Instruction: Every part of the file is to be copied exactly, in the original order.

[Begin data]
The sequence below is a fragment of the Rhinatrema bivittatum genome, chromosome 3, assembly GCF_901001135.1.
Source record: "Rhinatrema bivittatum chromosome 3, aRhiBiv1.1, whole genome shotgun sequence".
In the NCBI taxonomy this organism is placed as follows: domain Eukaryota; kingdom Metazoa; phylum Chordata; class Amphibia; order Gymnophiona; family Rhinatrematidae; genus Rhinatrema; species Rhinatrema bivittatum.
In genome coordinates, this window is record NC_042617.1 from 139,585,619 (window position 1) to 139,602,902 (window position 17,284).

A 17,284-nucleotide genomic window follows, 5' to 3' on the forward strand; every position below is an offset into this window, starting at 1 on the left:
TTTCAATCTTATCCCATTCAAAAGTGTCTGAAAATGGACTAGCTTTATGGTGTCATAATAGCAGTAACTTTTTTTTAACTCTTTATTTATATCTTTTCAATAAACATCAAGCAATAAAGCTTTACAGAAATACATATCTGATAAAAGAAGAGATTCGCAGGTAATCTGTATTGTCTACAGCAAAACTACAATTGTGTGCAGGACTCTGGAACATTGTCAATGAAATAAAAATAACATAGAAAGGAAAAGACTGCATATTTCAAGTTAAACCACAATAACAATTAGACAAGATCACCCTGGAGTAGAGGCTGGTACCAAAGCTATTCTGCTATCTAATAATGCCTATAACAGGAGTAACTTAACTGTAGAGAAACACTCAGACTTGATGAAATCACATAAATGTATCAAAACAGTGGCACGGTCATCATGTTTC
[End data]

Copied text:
The sequence below is a fragment of the Rhinatrema bivittatum genome, chromosome 3, assembly GCF_901001135.1.
Source record: "Rhinatrema bivittatum chromosome 3, aRhiBiv1.1, whole genome shotgun sequence".
In the NCBI taxonomy this organism is placed as follows: domain Eukaryota; kingdom Metazoa; phylum Chordata; class Amphibia; order Gymnophiona; family Rhinatrematidae; genus Rhinatrema; species Rhinatrema bivittatum.
In genome coordinates, this window is record NC_042617.1 from 139,585,619 (window position 1) to 139,602,902 (window position 17,284).

A 17,284-nucleotide genomic window follows, 5' to 3' on the forward strand; every position below is an offset into this window, starting at 1 on the left:
TTTCAATCTTATCCCATTCAAAAGTGTCTGAAAATGGACTAGCTTTATGGTGTCATAATAGCAGTAACTTTTTTTTAACTCTTTATTTATATCTTTTCAATAAACATCAAGCAATAAAGCTTTACAGAAATACATATCTGATAAAAGAAGAGATTCGCAGGTAATCTGTATTGTCTACAGCAAAACTACAATTGTGTGCAGGACTCTGGAACATTGTCAATGAAATAAAAATAACATAGAAAGGAAAAGACTGCATATTTCAAGTTAAACCACAATAACAATTAGACAAGATCACCCTGGAGTAGAGGCTGGTACCAAAGCTATTCTGCTATCTAATAATGCCTATAACAGGAGTAACTTAACTGTAGAGAAACACTCAGACTTGATGAAATCACATAAATGTATCAAAACAGTGGCACGGTCATCATGTTTC